By Nicholas Wurm
The wood floors at Patchogue, NY’s Record Stop are clean. The bins of vinyl records, new on your left and used on your right, are pushed back and organized. Rare records, by artists ranging from Abba to Zappa, watch from the walls. CDs sit neatly on their shelves.
Somewhere inside, owner Jeff Berg is working until five — but there won’t be any customers coming through the shop’s glass doors. As long as record stores remain “non-essential,” they’ll only be shopping online.
With New York State Governor Andrew Cuomo’s PAUSE order extended through April 29, Long Island’s analog record stores have turned to digital solutions to keep their doors open. Just under half of the island’s ~13 shops have websites of their own, but they are also relying on online marketplaces like Amazon, eBay and music curator Discogs. Record Stop maintains a presence on all three sites, and Berg also recently opened his wholesale distribution site, Monostereo, up for retail sales.
”If it wasn’t for our online business, that existed before the coronavirus issue, we would be really, really in a bad spot,” Berg said. “…It’s not the same experience, but pretty much everything [in the store] is on the site, and [customers] can still help keep us going and keep the new music coming into their house.”
Not all stores have been able to make as smooth a transition to online-only sales. Looney Tunes Music and More, in West Babylon, NY, has seen the 80 percent of their business that came from their physical store drop to nearly zero. Last week, owner Karl Groeger jr. stopped offering curbside pick-up service due to safety concerns during the pandemic.
“We’ve been going in every day and just fulfilling online orders,” Groeger said. “Unfortunately, online business was only…20 percent of our business so we’re down 80 percent right now, but we’re trying to hang in there with everybody.”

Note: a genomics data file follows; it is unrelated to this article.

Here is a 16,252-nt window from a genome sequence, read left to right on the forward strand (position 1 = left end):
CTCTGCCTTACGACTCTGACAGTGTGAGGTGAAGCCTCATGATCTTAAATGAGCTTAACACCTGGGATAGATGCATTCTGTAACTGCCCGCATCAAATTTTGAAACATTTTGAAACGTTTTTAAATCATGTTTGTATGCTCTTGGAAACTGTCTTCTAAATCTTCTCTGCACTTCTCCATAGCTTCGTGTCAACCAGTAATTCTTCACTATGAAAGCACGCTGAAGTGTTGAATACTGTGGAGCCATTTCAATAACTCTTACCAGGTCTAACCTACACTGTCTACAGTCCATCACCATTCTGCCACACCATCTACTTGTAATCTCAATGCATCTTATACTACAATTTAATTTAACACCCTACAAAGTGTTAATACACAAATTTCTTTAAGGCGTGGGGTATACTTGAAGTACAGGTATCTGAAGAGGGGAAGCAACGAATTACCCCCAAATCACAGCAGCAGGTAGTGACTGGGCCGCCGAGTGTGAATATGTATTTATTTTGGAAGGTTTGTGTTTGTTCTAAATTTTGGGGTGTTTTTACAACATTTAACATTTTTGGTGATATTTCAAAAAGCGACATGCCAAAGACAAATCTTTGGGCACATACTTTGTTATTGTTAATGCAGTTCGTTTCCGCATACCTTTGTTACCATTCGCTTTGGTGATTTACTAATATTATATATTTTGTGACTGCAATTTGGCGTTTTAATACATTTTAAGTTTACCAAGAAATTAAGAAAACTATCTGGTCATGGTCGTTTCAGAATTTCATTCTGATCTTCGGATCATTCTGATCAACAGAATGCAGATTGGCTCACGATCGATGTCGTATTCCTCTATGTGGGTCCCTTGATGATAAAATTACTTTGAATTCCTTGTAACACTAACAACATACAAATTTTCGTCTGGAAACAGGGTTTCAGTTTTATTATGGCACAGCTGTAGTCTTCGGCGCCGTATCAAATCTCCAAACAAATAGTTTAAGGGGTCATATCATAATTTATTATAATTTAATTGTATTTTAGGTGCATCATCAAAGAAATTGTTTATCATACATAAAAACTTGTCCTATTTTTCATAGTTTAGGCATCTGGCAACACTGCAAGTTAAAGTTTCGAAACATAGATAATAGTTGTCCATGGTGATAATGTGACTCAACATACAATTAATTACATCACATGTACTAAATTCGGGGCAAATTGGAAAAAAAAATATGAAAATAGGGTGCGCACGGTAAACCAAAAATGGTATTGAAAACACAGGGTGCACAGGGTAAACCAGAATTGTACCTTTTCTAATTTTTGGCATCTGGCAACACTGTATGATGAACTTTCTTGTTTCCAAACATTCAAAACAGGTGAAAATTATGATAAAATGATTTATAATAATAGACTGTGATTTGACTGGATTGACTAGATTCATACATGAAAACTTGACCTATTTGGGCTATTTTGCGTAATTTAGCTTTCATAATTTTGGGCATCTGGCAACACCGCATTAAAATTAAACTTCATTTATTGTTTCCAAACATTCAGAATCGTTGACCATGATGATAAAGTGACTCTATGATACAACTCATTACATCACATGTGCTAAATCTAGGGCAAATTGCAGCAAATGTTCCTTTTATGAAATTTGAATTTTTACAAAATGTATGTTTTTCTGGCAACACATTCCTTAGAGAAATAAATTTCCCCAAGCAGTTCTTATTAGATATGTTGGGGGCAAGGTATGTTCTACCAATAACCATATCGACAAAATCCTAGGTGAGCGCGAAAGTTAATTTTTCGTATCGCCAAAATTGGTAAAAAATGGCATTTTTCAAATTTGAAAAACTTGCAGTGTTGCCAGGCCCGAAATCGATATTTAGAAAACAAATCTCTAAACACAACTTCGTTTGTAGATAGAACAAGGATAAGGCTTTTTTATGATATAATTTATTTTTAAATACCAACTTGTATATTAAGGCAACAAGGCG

Despite the difficulties, the Long Island vinyl community has been supporting Looney Tunes’ efforts, Groeger said. Both Looney Tunes and Record Stop have remained active on social media, connecting with the community and posting every few days about sales and new releases.
“We’re lucky,” George Fletcher, a record collector and regular at Looney Tunes, said. “We have a nice concentration of record stores… and I think they all have their niche and they do pretty well. Hopefully all of these places make it through. It’s strange times, you know, hopefully most of these retailers are going to be able to survive.”
The vinyl community has followed their local shops online — but for one local collector, the internet can never replace a brick and mortar store.
“I’ve mostly been buying online as of late,” Andrew Acevedo, a regular at Record Stop, said. “There’s a lot of variety online, but it’s definitely preferred to go and dig through crates to find a hidden gem, or something [I] may never [have] thought to get but end up loving.”
While the internet has helped Long Island’s record stores survive the state’s shut down, it won’t ever be able to replicate the in-person experience, Berg said.
“…Most of the people I would say are really just using the record stores as a hang out, as a place to go and, you know, they want to be part of something,” he said. “I think having [the internet] is good, but the store is obviously the coolest part. Online is just a necessity.”